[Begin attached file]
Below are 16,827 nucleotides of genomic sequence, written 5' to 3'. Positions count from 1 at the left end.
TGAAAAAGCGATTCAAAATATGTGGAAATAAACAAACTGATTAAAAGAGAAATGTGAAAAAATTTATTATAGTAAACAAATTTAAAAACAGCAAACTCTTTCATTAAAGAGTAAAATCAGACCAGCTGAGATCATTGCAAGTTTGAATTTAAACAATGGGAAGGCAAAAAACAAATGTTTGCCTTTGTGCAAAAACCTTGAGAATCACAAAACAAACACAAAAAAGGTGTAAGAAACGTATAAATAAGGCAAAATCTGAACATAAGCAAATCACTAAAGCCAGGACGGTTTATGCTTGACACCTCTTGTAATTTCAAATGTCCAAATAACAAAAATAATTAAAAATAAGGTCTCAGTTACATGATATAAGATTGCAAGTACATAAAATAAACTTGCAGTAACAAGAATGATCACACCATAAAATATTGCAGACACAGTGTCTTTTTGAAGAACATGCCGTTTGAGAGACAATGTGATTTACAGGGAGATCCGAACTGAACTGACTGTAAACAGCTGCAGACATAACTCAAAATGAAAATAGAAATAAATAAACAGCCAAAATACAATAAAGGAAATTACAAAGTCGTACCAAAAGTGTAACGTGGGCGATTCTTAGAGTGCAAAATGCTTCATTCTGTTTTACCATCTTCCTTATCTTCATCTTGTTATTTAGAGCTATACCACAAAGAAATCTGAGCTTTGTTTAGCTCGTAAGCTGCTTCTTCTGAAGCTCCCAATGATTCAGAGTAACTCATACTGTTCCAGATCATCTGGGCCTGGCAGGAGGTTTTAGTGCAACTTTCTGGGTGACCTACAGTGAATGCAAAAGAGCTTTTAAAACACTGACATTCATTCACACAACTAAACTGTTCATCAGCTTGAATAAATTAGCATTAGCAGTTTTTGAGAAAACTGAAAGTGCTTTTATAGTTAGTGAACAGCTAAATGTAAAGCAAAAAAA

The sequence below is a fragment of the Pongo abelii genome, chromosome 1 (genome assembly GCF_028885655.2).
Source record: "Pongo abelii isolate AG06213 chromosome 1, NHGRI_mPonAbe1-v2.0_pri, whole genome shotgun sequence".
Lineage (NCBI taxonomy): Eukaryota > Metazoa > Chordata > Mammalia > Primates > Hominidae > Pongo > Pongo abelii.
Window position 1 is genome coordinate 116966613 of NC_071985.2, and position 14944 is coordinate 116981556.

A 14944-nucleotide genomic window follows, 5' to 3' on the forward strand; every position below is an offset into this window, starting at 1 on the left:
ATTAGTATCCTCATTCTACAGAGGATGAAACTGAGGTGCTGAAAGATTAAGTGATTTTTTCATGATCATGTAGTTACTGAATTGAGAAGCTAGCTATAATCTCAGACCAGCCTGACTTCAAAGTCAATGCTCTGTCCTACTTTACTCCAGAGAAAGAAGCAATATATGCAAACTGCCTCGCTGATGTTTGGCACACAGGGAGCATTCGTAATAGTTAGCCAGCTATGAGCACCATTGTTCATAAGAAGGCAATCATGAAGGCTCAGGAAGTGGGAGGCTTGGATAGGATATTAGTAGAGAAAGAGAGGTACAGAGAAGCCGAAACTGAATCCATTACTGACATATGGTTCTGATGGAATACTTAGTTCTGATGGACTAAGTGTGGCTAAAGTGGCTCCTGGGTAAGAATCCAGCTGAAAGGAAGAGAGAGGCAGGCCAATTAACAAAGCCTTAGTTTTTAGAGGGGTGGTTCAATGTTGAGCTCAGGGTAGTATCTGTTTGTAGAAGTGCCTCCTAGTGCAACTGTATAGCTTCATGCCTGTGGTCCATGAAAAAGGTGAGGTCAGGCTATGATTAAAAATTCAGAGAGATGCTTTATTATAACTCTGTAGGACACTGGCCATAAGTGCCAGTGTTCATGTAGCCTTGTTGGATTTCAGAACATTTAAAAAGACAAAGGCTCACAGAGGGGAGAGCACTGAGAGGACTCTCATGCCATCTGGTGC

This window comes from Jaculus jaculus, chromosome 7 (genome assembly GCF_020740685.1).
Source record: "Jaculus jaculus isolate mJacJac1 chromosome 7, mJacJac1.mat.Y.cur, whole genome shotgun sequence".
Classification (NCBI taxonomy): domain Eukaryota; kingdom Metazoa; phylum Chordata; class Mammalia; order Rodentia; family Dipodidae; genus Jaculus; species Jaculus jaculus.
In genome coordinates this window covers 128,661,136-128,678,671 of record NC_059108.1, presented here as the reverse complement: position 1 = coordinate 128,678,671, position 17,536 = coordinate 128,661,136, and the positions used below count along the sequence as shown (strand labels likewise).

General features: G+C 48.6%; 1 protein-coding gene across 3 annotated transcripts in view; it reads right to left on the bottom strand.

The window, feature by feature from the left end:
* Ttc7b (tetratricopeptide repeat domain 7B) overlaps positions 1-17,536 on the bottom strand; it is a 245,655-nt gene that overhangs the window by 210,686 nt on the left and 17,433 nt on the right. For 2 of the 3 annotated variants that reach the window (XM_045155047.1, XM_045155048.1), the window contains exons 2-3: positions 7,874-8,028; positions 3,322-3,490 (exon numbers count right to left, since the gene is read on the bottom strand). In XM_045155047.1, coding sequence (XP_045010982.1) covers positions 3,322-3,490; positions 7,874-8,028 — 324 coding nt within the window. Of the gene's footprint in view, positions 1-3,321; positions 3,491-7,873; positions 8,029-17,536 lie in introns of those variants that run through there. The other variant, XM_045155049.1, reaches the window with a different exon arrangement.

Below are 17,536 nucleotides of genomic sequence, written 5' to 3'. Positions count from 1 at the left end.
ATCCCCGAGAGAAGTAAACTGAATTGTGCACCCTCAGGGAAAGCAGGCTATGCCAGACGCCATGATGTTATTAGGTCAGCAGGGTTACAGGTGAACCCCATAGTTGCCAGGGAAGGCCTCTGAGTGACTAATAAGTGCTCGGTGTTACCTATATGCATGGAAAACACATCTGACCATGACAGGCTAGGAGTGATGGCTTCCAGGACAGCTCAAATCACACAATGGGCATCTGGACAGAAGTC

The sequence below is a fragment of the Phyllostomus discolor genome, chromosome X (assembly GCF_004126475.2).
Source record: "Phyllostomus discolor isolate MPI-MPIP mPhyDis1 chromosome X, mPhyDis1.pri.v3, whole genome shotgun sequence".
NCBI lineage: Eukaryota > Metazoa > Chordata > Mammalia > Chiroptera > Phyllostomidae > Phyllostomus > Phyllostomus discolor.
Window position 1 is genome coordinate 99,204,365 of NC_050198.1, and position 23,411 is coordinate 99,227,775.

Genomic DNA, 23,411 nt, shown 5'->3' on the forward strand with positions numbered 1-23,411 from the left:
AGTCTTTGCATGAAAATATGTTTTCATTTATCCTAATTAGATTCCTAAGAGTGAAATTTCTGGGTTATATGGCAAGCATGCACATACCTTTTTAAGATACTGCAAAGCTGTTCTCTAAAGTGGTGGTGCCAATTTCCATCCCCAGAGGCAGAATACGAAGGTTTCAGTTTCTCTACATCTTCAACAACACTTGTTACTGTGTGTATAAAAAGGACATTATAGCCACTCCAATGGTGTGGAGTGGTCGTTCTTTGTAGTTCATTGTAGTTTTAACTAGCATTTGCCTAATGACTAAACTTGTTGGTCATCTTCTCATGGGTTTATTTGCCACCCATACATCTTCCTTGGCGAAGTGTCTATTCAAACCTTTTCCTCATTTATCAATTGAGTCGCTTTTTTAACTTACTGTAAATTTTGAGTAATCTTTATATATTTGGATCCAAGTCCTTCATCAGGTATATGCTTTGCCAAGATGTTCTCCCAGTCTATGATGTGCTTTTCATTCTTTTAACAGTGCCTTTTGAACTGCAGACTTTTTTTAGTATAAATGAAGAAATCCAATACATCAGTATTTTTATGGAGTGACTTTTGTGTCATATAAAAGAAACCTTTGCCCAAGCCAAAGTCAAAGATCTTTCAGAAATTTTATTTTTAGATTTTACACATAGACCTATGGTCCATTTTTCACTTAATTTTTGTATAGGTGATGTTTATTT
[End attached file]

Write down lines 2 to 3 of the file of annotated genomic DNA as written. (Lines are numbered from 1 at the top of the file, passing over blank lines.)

TGAAAAAGCGATTCAAAATATGTGGAAATAAACAAACTGATTAAAAGAGAAATGTGAAAAAATTTATTATAGTAAACAAATTTAAAAACAGCAAACTCTTTCATTAAAGAGTAAAATCAGACCAGCTGAGATCATTGCAAGTTTGAATTTAAACAATGGGAAGGCAAAAAACAAATGTTTGCCTTTGTGCAAAAACCTTGAGAATCACAAAACAAACACAAAAAAGGTGTAAGAAACGTATAAATAAGGCAAAATCTGAACATAAGCAAATCACTAAAGCCAGGACGGTTTATGCTTGACACCTCTTGTAATTTCAAATGTCCAAATAACAAAAATAATTAAAAATAAGGTCTCAGTTACATGATATAAGATTGCAAGTACATAAAATAAACTTGCAGTAACAAGAATGATCACACCATAAAATATTGCAGACACAGTGTCTTTTTGAAGAACATGCCGTTTGAGAGACAATGTGATTTACAGGGAGATCCGAACTGAACTGACTGTAAACAGCTGCAGACATAACTCAAAATGAAAATAGAAATAAATAAACAGCCAAAATACAATAAAGGAAATTACAAAGTCGTACCAAAAGTGTAACGTGGGCGATTCTTAGAGTGCAAAATGCTTCATTCTGTTTTACCATCTTCCTTATCTTCATCTTGTTATTTAGAGCTATACCACAAAGAAATCTGAGCTTTGTTTAGCTCGTAAGCTGCTTCTTCTGAAGCTCCCAATGATTCAGAGTAACTCATACTGTTCCAGATCATCTGGGCCTGGCAGGAGGTTTTAGTGCAACTTTCTGGGTGACCTACAGTGAATGCAAAAGAGCTTTTAAAACACTGACATTCATTCACACAACTAAACTGTTCATCAGCTTGAATAAATTAGCATTAGCAGTTTTTGAGAAAACTGAAAGTGCTTTTATAGTTAGTGAACAGCTAAATGTAAAGCAAAAAAA

The sequence below is a fragment of the Pongo abelii genome, chromosome 1 (genome assembly GCF_028885655.2).